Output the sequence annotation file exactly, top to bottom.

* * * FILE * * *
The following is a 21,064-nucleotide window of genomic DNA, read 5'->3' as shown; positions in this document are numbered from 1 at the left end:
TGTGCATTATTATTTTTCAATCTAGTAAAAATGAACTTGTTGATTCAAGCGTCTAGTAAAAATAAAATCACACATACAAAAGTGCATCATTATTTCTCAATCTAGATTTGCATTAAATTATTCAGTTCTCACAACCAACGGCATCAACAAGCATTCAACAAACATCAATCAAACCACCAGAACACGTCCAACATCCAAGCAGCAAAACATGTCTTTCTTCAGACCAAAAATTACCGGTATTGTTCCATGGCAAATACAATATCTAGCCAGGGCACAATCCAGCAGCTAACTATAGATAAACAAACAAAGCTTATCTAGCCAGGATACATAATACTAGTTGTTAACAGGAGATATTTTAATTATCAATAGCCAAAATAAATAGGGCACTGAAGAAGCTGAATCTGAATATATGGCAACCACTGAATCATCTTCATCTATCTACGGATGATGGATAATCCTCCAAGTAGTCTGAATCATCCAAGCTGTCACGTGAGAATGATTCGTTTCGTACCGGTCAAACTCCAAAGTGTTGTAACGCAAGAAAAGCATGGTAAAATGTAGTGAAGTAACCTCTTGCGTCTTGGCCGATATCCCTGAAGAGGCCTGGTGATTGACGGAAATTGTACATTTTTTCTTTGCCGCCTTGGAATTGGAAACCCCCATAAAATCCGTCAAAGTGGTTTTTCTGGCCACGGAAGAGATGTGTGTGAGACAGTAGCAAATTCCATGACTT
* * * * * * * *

The following is a 21,064-nucleotide window of genomic DNA, read 5'->3' as shown; positions in this document are numbered from 1 at the left end:
TGTGCATTATTATTTTTCAATCTAGTAAAAATGAACTTGTTGATTCAAGCGTCTAGTAAAAATAAAATCACACATACAAAAGTGCATCATTATTTCTCAATCTAGATTTGCATTAAATTATTCAGTTCTCACAACCAACGGCATCAACAAGCATTCAACAAACATCAATCAAACCACCAGAACACGTCCAACATCCAAGCAGCAAAACATGTCTTTCTTCAGACCAAAAATTACCGGTATTGTTCCATGGCAAATACAATATCTAGCCAGGGCACAATCCAGCAGCTAACTATAGATAAACAAACAAAGCTTATCTAGCCAGGATACATAATACTAGTTGTTAACAGGAGATATTTTAATTATCAATAGCCAAAATAAATAGGGCACTGAAGAAGCTGAATCTGAATATATGGCAACCACTGAATCATCTTCATCTATCTACGGATGATGGATAATCCTCCAAGTAGTCTGAATCATCCAAGCTGTCACGTGAGAATGATTCGTTTCGTACCGGTCAAACTCCAAAGTGTTGTAACGCAAGAAAAGCATGGTAAAATGTAGTGAAGTAACCTCTTGCGTCTTGGCCGATATCCCTGAAGAGGCCTGGTGATTGACGGAAATTGTACATTTTTTCTTTGCCGCCTTGGAATTGGAAACCCCCATAAAATCCGTCAAAGTGGTTTTTCTGGCCACGGAAGAGATGTGTGTGAGACAGTAGCAAATTCCATGACTT